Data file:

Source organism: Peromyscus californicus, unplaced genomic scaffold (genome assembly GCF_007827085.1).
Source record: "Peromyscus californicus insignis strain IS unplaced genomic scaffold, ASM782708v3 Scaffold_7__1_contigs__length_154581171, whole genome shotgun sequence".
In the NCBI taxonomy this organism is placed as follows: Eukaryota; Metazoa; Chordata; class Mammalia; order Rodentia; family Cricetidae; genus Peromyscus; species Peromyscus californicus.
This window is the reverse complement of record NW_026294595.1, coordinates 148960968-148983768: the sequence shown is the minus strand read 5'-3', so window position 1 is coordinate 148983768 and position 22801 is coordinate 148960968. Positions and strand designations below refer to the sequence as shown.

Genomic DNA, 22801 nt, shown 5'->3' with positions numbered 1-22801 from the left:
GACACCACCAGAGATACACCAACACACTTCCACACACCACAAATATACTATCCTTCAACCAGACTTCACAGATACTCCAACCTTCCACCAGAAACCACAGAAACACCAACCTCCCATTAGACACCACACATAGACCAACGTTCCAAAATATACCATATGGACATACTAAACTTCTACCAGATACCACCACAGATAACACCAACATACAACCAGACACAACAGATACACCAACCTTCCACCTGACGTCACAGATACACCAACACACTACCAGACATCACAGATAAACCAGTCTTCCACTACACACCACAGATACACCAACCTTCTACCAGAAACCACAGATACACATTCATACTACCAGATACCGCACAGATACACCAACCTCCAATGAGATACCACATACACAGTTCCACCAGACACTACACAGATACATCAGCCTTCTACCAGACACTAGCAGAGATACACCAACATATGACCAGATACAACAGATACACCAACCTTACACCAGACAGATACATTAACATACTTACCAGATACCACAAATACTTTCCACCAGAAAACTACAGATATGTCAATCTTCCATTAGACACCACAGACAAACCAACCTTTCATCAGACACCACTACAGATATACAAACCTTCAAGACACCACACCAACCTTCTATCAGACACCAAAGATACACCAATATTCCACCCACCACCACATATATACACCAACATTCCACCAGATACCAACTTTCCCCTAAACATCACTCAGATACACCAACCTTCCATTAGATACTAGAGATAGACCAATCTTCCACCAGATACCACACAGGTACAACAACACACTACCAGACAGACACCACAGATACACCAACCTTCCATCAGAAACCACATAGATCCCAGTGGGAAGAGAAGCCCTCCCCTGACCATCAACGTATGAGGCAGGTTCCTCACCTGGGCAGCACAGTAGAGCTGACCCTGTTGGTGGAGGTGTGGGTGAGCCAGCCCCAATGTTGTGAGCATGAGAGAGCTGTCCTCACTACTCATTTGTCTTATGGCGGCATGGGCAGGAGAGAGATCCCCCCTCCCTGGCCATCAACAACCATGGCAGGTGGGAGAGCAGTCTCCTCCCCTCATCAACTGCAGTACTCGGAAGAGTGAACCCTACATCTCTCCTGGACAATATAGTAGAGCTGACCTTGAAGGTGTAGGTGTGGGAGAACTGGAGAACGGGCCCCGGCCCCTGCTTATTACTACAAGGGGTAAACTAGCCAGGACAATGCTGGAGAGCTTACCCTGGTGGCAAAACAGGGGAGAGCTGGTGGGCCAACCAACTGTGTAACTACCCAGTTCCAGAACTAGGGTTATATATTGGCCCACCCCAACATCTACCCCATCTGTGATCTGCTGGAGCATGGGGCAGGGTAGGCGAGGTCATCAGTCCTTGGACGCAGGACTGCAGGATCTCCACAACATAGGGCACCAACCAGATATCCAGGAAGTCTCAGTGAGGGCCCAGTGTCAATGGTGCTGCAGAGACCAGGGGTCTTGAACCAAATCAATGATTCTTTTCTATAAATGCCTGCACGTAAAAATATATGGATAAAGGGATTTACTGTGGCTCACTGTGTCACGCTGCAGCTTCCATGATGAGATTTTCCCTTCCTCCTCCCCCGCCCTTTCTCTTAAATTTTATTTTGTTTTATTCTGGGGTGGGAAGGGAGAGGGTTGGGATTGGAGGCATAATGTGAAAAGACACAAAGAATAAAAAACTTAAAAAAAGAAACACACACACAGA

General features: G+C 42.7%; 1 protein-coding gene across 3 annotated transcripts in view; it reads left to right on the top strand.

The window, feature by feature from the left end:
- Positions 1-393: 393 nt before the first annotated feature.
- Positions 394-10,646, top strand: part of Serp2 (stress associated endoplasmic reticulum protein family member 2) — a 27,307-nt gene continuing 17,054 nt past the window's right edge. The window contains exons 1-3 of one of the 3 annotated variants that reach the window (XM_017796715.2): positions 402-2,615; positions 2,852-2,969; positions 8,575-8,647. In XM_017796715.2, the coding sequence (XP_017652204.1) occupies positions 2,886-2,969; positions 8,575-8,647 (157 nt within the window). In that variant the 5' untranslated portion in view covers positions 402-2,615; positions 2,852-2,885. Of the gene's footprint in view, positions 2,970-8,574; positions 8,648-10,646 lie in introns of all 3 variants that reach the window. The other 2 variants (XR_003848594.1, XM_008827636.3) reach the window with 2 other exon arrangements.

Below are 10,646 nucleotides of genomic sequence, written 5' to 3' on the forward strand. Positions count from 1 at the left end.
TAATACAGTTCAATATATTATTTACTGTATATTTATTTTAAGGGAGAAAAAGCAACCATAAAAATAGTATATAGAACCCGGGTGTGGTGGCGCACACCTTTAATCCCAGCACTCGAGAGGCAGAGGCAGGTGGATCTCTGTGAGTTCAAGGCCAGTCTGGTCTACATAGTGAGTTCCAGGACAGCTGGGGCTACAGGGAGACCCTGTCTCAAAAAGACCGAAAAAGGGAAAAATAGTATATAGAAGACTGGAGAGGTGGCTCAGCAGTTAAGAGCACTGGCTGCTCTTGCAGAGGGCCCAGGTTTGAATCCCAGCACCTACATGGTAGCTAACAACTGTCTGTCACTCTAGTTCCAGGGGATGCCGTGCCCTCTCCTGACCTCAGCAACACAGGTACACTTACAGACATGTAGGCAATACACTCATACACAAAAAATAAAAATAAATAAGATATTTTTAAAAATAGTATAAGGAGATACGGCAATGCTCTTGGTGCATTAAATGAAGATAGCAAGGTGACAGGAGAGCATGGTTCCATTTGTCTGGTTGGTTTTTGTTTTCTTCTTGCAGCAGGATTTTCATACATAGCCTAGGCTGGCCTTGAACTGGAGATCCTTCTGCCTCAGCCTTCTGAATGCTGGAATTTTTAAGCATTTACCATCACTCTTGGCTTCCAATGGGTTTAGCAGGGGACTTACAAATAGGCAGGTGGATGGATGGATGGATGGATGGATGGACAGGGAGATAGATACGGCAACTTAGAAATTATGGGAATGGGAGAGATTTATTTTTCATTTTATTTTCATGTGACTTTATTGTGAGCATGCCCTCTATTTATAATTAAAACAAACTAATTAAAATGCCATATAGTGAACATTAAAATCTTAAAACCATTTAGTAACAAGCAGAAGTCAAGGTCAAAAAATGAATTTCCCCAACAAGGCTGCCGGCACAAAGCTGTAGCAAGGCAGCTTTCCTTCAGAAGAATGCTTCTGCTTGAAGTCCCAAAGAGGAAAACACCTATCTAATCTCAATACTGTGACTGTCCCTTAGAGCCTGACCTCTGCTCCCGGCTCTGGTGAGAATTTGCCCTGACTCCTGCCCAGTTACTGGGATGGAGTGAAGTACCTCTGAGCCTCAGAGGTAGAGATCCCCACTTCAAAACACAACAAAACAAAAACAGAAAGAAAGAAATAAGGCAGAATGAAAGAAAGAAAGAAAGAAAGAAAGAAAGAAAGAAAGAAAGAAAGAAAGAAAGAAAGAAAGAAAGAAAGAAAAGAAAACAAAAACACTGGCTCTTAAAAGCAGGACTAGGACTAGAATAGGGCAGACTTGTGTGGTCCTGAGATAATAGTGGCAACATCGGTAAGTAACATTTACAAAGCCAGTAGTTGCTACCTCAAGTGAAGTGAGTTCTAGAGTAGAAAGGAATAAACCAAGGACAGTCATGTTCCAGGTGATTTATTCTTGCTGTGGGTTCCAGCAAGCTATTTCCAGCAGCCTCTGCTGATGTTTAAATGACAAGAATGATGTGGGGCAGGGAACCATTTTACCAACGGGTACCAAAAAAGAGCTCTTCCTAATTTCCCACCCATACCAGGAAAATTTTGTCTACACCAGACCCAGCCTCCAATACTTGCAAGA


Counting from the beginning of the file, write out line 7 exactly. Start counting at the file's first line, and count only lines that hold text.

General features: G+C 42.7%; 1 protein-coding gene across 3 annotated transcripts in view; it reads left to right on the top strand.